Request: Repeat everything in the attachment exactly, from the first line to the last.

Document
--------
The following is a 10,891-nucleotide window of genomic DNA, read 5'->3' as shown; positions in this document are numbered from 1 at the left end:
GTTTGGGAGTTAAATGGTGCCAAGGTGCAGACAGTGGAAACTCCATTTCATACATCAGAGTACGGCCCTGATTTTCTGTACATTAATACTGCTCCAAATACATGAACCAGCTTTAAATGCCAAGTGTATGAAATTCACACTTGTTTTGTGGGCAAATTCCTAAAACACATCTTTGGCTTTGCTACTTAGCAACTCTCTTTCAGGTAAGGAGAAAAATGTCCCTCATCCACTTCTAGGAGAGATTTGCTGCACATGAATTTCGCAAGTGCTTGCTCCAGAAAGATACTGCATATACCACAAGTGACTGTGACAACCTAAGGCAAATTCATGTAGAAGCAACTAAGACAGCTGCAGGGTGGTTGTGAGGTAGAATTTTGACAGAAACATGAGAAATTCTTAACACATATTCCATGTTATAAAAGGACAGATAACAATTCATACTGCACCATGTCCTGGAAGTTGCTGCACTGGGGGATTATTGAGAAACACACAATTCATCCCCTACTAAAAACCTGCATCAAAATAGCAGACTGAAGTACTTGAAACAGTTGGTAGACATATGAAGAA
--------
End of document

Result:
The following is a 10,891-nucleotide window of genomic DNA, read 5'->3' as shown; positions in this document are numbered from 1 at the left end:
GTTTGGGAGTTAAATGGTGCCAAGGTGCAGACAGTGGAAACTCCATTTCATACATCAGAGTACGGCCCTGATTTTCTGTACATTAATACTGCTCCAAATACATGAACCAGCTTTAAATGCCAAGTGTATGAAATTCACACTTGTTTTGTGGGCAAATTCCTAAAACACATCTTTGGCTTTGCTACTTAGCAACTCTCTTTCAGGTAAGGAGAAAAATGTCCCTCATCCACTTCTAGGAGAGATTTGCTGCACATGAATTTCGCAAGTGCTTGCTCCAGAAAGATACTGCATATACCACAAGTGACTGTGACAACCTAAGGCAAATTCATGTAGAAGCAACTAAGACAGCTGCAGGGTGGTTGTGAGGTAGAATTTTGACAGAAACATGAGAAATTCTTAACACATATTCCATGTTATAAAAGGACAGATAACAATTCATACTGCACCATGTCCTGGAAGTTGCTGCACTGGGGGATTATTGAGAAACACACAATTCATCCCCTACTAAAAACCTGCATCAAAATAGCAGACTGAAGTACTTGAAACAGTTGGTAGACATATGAAGAA